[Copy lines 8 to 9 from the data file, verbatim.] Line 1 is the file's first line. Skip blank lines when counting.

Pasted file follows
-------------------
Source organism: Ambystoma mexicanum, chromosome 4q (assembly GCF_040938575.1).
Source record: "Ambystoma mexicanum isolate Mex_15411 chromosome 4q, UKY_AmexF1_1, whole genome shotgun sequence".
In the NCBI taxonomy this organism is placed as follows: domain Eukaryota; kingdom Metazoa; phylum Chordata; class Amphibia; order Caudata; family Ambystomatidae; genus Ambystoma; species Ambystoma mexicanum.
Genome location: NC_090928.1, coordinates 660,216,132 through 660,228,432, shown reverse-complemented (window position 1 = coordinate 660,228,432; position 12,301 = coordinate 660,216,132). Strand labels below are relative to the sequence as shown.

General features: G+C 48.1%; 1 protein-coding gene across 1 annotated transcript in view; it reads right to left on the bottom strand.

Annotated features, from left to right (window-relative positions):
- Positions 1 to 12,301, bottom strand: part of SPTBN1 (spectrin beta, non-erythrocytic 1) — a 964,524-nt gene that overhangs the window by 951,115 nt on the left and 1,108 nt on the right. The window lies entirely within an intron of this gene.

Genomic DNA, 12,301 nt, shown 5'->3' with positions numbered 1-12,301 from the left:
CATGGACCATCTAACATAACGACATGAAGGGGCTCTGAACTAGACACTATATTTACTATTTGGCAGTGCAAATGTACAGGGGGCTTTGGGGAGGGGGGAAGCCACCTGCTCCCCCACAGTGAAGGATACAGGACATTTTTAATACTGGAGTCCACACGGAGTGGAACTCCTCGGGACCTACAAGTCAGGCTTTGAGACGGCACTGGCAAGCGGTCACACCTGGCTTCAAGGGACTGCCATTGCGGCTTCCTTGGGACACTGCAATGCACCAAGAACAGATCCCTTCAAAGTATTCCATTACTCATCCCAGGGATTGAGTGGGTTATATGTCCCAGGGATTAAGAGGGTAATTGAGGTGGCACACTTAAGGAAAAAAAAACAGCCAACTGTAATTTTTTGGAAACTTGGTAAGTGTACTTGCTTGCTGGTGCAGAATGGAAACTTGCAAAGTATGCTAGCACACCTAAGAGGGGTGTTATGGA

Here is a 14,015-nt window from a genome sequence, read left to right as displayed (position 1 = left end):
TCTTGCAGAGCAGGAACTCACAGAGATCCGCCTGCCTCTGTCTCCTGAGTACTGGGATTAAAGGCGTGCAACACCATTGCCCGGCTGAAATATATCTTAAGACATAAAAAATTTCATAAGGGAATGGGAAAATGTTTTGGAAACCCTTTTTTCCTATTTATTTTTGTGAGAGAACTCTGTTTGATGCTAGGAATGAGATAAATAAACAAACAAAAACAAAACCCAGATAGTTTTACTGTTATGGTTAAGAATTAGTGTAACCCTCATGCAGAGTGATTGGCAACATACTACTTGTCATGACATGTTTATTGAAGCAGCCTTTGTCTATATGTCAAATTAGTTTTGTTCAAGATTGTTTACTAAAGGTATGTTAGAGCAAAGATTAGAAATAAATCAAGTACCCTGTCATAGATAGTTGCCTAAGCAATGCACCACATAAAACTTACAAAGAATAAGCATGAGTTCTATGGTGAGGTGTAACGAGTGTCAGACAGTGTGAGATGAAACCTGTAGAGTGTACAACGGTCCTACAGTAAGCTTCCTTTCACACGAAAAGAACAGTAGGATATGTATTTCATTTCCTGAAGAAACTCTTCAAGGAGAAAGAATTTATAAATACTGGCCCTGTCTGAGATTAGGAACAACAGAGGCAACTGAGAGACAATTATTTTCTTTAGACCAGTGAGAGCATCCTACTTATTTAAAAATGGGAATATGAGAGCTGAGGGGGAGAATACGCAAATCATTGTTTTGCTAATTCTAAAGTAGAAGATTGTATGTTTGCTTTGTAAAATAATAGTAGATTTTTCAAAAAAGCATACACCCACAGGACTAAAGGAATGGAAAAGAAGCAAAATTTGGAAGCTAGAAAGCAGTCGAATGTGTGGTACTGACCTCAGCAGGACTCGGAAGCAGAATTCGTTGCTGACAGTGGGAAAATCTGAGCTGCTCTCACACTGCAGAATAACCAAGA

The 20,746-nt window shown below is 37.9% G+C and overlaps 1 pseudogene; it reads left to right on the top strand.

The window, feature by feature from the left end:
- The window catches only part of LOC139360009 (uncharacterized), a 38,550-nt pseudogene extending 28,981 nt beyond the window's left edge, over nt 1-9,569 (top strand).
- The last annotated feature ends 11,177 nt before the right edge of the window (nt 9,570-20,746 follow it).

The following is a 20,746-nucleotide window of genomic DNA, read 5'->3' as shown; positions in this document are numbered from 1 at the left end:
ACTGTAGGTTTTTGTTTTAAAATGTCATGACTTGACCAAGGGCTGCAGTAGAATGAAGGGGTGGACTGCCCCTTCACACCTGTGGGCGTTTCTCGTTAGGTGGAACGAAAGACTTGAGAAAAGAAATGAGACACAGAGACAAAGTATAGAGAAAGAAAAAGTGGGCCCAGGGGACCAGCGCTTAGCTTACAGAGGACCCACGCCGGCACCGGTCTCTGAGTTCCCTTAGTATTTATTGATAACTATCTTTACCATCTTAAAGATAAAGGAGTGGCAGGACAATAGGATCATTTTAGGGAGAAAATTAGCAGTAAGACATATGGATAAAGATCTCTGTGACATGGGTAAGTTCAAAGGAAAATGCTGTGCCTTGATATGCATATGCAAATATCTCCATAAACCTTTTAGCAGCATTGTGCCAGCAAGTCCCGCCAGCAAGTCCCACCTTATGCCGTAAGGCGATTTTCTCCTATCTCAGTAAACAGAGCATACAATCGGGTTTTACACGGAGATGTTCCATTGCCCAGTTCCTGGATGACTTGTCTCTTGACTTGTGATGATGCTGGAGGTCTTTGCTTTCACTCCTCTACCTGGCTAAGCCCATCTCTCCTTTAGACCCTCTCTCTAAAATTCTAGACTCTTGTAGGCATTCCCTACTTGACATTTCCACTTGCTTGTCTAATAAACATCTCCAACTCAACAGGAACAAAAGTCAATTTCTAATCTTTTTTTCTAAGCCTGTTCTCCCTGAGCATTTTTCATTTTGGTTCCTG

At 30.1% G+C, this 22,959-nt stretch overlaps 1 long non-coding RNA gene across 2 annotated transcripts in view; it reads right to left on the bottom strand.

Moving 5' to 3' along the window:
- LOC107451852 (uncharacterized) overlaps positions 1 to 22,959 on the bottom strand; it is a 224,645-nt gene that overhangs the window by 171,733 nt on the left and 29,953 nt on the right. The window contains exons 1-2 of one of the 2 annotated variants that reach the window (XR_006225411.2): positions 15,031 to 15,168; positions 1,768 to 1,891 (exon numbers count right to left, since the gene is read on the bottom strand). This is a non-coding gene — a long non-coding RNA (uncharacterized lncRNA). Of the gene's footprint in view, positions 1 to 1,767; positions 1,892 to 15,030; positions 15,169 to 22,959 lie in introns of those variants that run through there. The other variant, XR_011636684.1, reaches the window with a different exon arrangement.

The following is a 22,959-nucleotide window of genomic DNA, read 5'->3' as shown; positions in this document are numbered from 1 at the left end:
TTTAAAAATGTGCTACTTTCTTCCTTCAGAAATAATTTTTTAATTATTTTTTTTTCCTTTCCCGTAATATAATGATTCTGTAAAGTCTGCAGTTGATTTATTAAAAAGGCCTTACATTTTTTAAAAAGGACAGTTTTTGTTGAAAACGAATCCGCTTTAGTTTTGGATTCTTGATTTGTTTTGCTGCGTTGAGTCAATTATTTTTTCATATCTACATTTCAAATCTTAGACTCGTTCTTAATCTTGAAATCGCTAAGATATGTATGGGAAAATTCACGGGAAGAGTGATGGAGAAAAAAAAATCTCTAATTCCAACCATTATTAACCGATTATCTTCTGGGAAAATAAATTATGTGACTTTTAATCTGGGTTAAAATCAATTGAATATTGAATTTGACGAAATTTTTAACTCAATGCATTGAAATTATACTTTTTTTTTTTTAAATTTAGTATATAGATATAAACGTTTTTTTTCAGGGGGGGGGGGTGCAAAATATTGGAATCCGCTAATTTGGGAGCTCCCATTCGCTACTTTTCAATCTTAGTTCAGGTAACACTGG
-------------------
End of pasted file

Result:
Genomic DNA, 12,301 nt, shown 5'->3' with positions numbered 1-12,301 from the left:
CATGGACCATCTAACATAACGACATGAAGGGGCTCTGAACTAGACACTATATTTACTATTTGGCAGTGCAAATGTACAGGGGGCTTTGGGGAGGGGGGAAGCCACCTGCTCCCCCACAGTGAAGGATACAGGACATTTTTAATACTGGAGTCCACACGGAGTGGAACTCCTCGGGACCTACAAGTCAGGCTTTGAGACGGCACTGGCAAGCGGTCACACCTGGCTTCAAGGGACTGCCATTGCGGCTTCCTTGGGACACTGCAATGCACCAAGAACAGATCCCTTCAAAGTATTCCATTACTCATCCCAGGGATTGAGTGGGTTATATGTCCCAGGGATTAAGAGGGTAATTGAGGTGGCACACTTAAGGAAAAAAAAACAGCCAACTGTAATTTTTTGGAAACTTGGTAAGTGTACTTGCTTGCTGGTGCAGAATGGAAACTTGCAAAGTATGCTAGCACACCTAAGAGGGGTGTTATGGA